The Atonement of the Lord Jesus Christ is the heart and core and center of revealed religion.

Elder Bruce R. McConkie Christ and the Creation

Spiritual submissiveness is so much more than bended knee or bowed head. Alas, insofar as we “mind the things of the flesh” (Rom. 8:5), we simply cannot have the “mind of Christ.” (1 Cor. 2:16.)

Jesus laid down this sobering requirement: “Except ye … become as little children, ye shall not enter into the kingdom of heaven.” (Matt. 18:3.)

One of Jesus’ prophets delineated—with submissiveness thrice stipulated—how a disciple can become “as a child, submissive, meek, humble, patient, full of love, willing to submit to all things which the Lord seeth fit to inflict upon him, even as a child doth submit to his father.” (Mosiah 3:19.)

. . . .

Later, in Gethsemane, the suffering Jesus began to be “sore amazed” (Mark 14:33), or, in the Greek, “awestruck” and “astonished.”

Imagine, Jehovah, the Creator of this and other worlds, “astonished”! Jesus knew cognitively what He must do, but not experientially. He had never personally known the exquisite and exacting process of an atonement before. Thus, when the agony came in its fulness, it was so much, much worse than even He with his unique intellect had ever imagined! No wonder an angel appeared to strengthen him! (See Luke 22:43.)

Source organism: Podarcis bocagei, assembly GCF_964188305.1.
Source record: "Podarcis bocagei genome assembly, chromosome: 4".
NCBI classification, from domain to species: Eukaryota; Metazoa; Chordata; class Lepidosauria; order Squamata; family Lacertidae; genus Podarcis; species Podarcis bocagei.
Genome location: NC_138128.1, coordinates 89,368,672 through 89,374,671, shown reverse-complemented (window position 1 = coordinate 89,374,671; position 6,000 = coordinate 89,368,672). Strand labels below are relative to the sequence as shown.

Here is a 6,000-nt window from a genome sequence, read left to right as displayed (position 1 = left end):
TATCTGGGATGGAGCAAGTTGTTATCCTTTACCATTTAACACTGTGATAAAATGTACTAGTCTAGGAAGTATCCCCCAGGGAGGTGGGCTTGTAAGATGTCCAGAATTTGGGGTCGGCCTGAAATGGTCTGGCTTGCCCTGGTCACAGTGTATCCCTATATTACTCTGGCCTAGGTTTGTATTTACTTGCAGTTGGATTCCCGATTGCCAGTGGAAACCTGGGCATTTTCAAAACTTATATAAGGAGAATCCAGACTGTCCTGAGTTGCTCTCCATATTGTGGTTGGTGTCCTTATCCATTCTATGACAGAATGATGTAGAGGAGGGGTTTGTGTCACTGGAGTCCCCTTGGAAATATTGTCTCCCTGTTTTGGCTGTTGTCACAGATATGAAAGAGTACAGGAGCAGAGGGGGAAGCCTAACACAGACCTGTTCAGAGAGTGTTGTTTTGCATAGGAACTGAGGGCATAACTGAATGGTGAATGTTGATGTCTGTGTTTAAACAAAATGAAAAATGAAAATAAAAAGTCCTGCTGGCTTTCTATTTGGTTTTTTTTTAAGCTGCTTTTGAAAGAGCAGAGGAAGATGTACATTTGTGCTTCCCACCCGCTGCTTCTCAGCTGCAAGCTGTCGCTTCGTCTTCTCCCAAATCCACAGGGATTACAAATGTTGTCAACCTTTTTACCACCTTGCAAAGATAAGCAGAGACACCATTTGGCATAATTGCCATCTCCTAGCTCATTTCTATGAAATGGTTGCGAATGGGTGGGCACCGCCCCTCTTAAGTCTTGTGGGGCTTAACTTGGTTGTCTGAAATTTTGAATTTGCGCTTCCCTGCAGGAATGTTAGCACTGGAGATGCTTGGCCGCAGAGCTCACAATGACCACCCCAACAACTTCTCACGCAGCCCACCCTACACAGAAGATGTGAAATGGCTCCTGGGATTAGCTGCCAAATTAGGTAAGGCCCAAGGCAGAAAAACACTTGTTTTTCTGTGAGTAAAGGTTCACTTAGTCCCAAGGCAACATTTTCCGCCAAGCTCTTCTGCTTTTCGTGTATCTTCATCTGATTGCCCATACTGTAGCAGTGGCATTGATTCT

The cumulative weight of all mortal sins—past, present, and future—pressed upon that perfect, sinless, and sensitive Soul! All our infirmities and sicknesses were somehow, too, a part of the awful arithmetic of the Atonement. (See Alma 7:11–12; Isa. 53:3–5; Matt. 8:17.) The anguished Jesus not only pled with the Father that the hour and cup might pass from Him, but with this relevant citation. “And he said, Abba, Father, all things are possible unto thee; take away this cup from me.” (Mark 14:35–36.)

. . . .

Even so, Jesus maintained this sublime submissiveness, as He had in Gethsemane: “Nevertheless not as I will, but as thou wilt.” (Matt. 26:39.)

While bearing our sins, our infirmities, our sicknesses, and bringing to pass the Atonement (see Alma 7:11–12), Jesus became the perfect Shepherd, making these lines of Paul’s especially relevant and reassuring: “Who shall separate us from the love of Christ? shall tribulation, or distress, or persecution, or famine, or nakedness, or peril, or sword?” (Rom. 8:35.)

 

Elder Neal A. Maxwell
Willing to Submit, Ensign, May, 1985

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